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Originally Posted by genec

As long as we "evaluate" each other based on that bling factor... "adults" will tend to eschew cycling.
Without the flood of automobile ads hyping the bling/performance factor, most of the US population would would have the same view of the flashy car, or take it another step, if bicycle manufactures placed ads on the same level as auto manufactures do today, and the public reaction to bicycles would be different.
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Old 03-22-10, 12:00 PM
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Originally Posted by RobertHurst
Just to play devil's advocate, and give folks some things to think about, it could be argued that the non-bicyclists who sense that bicycling would be inordinately dangerous for them are in some ways correct. Especially for beginners, which these people would be, bicycling is far more likely to result in injury than driving, mainly due to the normal solo crashes that beginners enjoy. Maybe they know someone who recently snapped a collarbone in a piddly bike wreck and they decide they'd rather not go there themselves.

If people decide they don't want to bike based on the danger factor, I'd say that's fine. Maybe bicycling really isn't for everybody, and maybe attempts to urge non-believers to ride by belittling their fear would do more harm than good. I'm not going to make fun of people who think bicycling is too dangerous for them, unless they willingly get out and drive on the freeways without fear, in which case I'd say their perceptions are somewhat twisted.

Finally, it seems possible that bicycle advocates' fear of fear could be misplaced. When trying to attract the masses to your activity, maybe danger is actually an attractive force overall. Look at skate boarding and motorcycling. Both are perceived as dangerous. Motorcycling especially is perceived as dangerous -- it is dangerous, statistically, and everybody knows it -- and yet its popularity has grown like wildfire over the past few decades. To what degree does the perceived danger of motorcycling affect its popularity, and in which direction?
I don't think he was saying we should belittle those who say it's dangerous. I thought he was saying we just shouldn't talk about the danger, directly or indirectly, and we should encourage other bicyclists to do the same.

Anyway, I disagree that it's a fear of getting hurt or killed. I know people who have routes they consider safe and still don't ride but talk about wanting to. Maybe they don't really want to ride. Maybe it's my presence? Personally I don't talk about unless asked (except amongst fellow cyclists). However, people notice and ask. Maybe it's "liberal guilt" that prompts them to consider it? But really they just aren't zinged on biking and don't want to?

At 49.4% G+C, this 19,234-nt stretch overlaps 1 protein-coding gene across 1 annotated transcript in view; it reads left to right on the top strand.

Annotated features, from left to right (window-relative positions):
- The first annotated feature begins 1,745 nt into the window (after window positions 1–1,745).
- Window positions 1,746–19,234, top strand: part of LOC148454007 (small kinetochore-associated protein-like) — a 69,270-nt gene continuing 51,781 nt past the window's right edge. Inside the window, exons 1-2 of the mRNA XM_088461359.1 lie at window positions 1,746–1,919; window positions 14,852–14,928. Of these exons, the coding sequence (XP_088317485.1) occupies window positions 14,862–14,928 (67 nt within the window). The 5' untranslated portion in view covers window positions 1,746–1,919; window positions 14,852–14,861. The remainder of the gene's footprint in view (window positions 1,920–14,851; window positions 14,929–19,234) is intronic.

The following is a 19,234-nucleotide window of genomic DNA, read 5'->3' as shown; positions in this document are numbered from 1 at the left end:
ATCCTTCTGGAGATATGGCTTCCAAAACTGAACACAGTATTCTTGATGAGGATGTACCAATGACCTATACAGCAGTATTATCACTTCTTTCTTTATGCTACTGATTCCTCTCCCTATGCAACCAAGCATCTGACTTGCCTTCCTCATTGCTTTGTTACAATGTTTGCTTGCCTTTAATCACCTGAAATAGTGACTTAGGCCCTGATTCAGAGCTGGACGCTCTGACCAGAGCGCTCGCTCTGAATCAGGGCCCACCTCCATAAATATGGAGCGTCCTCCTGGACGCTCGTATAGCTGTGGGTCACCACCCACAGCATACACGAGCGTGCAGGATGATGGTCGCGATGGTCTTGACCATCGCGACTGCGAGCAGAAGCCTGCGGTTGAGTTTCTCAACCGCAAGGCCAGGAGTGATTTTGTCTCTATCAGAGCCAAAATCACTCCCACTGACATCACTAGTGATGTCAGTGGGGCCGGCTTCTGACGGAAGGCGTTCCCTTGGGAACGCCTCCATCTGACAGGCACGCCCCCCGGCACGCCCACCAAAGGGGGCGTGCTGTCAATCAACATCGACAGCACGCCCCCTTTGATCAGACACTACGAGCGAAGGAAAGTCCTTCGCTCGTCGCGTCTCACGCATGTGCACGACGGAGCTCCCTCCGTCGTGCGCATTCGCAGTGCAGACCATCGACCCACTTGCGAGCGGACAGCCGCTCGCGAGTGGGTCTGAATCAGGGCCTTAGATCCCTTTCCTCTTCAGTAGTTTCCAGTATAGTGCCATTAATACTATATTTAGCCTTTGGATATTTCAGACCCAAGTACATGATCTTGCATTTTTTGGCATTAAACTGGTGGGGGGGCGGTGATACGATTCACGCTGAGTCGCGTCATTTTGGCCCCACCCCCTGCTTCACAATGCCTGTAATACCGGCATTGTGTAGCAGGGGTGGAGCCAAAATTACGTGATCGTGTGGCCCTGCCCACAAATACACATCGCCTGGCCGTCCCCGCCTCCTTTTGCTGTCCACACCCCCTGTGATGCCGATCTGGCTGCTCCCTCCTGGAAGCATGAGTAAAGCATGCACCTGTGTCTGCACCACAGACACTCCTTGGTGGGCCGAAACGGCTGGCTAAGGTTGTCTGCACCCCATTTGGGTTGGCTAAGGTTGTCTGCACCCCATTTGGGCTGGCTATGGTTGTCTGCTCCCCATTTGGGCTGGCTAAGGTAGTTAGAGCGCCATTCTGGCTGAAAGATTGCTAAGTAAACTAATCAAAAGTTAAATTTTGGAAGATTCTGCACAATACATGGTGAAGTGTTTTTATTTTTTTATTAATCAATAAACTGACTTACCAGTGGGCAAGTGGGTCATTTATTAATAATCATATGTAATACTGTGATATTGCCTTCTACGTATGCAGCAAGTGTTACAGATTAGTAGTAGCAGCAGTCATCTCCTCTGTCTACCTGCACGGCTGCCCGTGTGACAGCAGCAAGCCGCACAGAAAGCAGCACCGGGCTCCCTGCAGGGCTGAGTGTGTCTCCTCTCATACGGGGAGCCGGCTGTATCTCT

I suspect that advertising danger will do little to get people on bikes. Motorbikes have any danger bikes have, plus some, cost more (which is a plus, not a negative), are already more normal, go faster, and are probably (certainly) more dangerous.

I suspect that the lack of anonymity, the extra work, the extra thought involved (carrying stuff), and the lack of normalcy are the main impediments. All the real problems can be trivially solved by an 8 year old (and they do, because it's their only means of conveyance aside from walking).

So, I see two things that can make it (Amsterdam in America) happen:
1. Economics: Gas gets super expensive (like $15-20 a gallon) and electric cars aren't common yet.
2. Culture: Bicycling becomes profitable, huge capital is spent on advertising, and suddenly bikes are the new SUV.

I don't foresee either happening. So, "baby steps."


I also think the term "real truth" is inane.
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Old 03-22-10, 12:40 PM
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i don't know. cars whizzing by me within a foot of me on a bike is pretty scary to me.
alot of drivers on the road, when they see me on a bike, give me second class status, whereas if i was in a car they would give me more respect and obey the rules of the road.
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Old 03-22-10, 12:48 PM
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Originally Posted by dougmc
Riding in the ghetto -- fear of crime. Likely justified, though people may exaggerate it. Education might suggest bringing a gun or not riding there ... but what if the only alternative involves riding on the interstate (which may be just fine -- it depends) or going many miles out of the way.
wrong, IME.

The ghetto is a place where many ride bikes. Undocumened immigrants, kids cutting school, etc. I see it as bike friendly in many ways, and despite one altercation, I feel generally more at ease cycling there during my commute than I do in the rush-rush-i-feel-oh-so-entitled "better" parts of town.